3 strategies for working with millennials

The “me” generation, self-absorbed, high-maintenance. These stereotypes are often used to describe millennials, said Aaron L. Hammer, LUTCF, in his presentation at the 2017 Annual Meeting. But there are also other words that apply to them: independent, positive, multi-taskers, tech-savvy, hungry for information, optimistic.

The millennial generation will not only dominate the workforce in the next 10 to 20 years, they also stand to inherit billions of dollars from their parents, Hammer, a 17-year MDRT member from St. Cloud, Minnesota, USA, said. So advisors need to work with this growing population, but their overwhelming student debt and their different ways of communicating can present challenges.

Hammer had several suggestions:

  1. Communicate how they want. Most millennials won’t answer calls, but they’ll answer texts, Hammer said. They also use social media to communicate, and research online and through friends and parents. “You have to have an interactive website with blogs, videos and two-way communication,” Hammer said. “They research everything online and if they’re searching and you don’t come up as a thought leader, they won’t find you.”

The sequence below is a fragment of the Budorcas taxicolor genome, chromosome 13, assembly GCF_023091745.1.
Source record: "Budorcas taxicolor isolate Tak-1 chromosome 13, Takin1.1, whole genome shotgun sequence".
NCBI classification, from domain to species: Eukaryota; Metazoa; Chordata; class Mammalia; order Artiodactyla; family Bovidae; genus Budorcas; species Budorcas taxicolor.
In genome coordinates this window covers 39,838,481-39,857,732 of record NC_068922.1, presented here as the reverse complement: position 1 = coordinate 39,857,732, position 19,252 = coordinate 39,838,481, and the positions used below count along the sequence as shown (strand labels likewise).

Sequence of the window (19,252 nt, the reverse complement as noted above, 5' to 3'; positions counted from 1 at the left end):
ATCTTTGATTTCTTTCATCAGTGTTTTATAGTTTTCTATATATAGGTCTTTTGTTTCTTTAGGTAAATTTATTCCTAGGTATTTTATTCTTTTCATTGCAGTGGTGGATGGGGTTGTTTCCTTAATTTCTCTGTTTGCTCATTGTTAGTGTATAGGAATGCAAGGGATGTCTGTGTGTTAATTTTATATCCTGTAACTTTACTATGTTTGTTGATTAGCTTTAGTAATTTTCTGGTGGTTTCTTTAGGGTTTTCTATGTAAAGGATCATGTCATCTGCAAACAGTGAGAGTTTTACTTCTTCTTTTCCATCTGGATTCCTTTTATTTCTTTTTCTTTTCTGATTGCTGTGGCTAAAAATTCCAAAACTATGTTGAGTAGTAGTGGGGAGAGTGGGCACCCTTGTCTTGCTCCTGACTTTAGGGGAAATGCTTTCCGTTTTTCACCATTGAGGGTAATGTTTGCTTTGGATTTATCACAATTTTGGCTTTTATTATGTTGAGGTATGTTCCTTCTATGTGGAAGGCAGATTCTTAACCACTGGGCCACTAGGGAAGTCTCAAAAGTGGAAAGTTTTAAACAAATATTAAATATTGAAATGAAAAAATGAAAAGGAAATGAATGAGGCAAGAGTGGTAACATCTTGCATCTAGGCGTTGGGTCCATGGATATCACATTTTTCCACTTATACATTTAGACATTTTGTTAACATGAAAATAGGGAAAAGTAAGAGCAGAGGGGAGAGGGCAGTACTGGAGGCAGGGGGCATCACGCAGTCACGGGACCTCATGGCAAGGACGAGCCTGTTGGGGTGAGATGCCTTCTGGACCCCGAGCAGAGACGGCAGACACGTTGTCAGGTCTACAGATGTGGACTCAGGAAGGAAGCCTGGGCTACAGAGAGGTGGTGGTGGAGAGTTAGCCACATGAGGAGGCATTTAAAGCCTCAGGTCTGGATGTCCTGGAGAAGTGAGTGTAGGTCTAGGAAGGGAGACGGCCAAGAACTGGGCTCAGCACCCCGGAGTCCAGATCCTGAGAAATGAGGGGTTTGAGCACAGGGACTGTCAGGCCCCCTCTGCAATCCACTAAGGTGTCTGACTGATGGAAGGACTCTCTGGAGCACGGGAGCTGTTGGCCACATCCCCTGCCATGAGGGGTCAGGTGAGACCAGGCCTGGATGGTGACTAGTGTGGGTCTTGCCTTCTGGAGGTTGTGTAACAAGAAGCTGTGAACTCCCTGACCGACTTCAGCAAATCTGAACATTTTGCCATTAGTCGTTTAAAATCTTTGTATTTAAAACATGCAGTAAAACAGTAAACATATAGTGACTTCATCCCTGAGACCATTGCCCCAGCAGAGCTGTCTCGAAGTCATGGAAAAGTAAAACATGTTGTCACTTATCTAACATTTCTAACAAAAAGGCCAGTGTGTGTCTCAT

2. Start with the basics. This generation is hungry for information, but they’re often getting it online, which isn’t always the best source. Start by teaching them how to develop a budget and show how setting aside a small amount each month can help them meet their goals, whether it be retirement, home purchase or anything else. Teach them about compound interest, cash flow, and strategies to pay off student loan and credit card debt. “Help them immediately, with where they are right now,” Hammer said. They may not have a lot of assets now, but they’ll be committed to you as their cash flow grows.
  3. Use your current clients to reach out to new millennial prospects. If you have millennial clients, hold a small gathering for them and their millennial friends. Use this opportunity to teach them some of the basics. Also, reach out to clients with millennial children and ask to get connected. “Create a relationship before they inherit the money and blow it,” Hammer said.

 

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